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Stormy times ahead for world's poorest

With more wild weather forecast for the future, access to safe water is going to get harder for the world's poorest communities. Our task is to build resilience.

21 Mar 2017

Climate change is water change. It means fiercer storms, heavier floods and longer droughts. And as the global temperature creeps up, more and more of us will be affected.


According to our report 'Wild Water', released for World Water Day, 80% of the global population already faces threats to its water security. Less water availability and growing demand is threatening livelihoods, health and well-being.

When climate disasters strike rural populations, the challenges are even greater.

Half a billion people currently live in rural areas without access to safe water. Unpredictable rains can destroy fragile infrastructure, whilst prolonged droughts dry up rivers and ponds. With contaminated water and a lack of decent loos, the spread of diseases such as cholera and malaria are fast on the heels of natural disasters.

Eye of the storm

The rural populations of Mozambique know these dangers only too well. Over the past two years, both severe flooding and devastating droughts have hit the country, leaving millions of people in dire need of humanitarian assistance. Julietta is one of those people.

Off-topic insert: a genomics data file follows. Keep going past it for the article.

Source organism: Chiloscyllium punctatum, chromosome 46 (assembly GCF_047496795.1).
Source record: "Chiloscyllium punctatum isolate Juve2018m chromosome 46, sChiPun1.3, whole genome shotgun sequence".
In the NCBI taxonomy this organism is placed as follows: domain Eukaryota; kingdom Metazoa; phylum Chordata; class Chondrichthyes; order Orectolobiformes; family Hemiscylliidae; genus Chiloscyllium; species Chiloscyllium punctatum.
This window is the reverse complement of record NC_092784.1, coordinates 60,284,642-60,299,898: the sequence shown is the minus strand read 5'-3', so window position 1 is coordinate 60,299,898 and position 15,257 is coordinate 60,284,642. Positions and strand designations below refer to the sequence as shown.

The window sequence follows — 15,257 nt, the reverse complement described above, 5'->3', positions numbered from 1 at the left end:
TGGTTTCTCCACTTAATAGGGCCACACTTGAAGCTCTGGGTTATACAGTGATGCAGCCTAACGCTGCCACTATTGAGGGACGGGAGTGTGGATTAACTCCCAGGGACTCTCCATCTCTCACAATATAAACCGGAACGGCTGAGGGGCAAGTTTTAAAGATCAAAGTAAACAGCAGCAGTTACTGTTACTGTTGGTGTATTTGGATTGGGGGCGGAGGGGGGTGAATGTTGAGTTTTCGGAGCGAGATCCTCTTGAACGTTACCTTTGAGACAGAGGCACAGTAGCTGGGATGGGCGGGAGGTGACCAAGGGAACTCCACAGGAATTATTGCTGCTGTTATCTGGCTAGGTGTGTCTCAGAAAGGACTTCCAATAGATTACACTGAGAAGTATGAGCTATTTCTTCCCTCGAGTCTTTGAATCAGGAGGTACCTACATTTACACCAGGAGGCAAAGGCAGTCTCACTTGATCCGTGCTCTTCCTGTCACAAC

Julietta Chauque, 42, from Marien Ngouabi in Mozambique. 63% of Mozambique's rural population live without access to safe water.Julietta Chauque, 42, from Marien Ngouabi in Mozambique. 63% of Mozambique's rural population live without access to safe water.

"I wish for rain. Our only hope is farming, and without rain there is no farming, no food, and no means to survive and feed my children. I normally have to pay for water, but it is very difficult with no way to raise money."

A simple solution?

The forecast is bleak. But simple infrastructure can help mitigate the dangers of extreme weather events.

A community with a well-maintained water source, such as a rainwater collection system, is much more likely to survive a drought. Well-built toilets help prevent the spread of human waste and reduce the risk of waterborne diseases.

Progress in countries like Cambodia and Malawi – where 89% of the rural population now have access to safe water – could be undone if efforts aren't made to strengthen infrastructure and make water and sanitation services more resilient to climate change.

That's why WaterAid is calling for more public and private financing of water, sanitation and hygiene. Because if universal access to these basic human rights is achieved, everyone in the world will have a better chance of weathering the storm.

Download and read the full report (pdf) >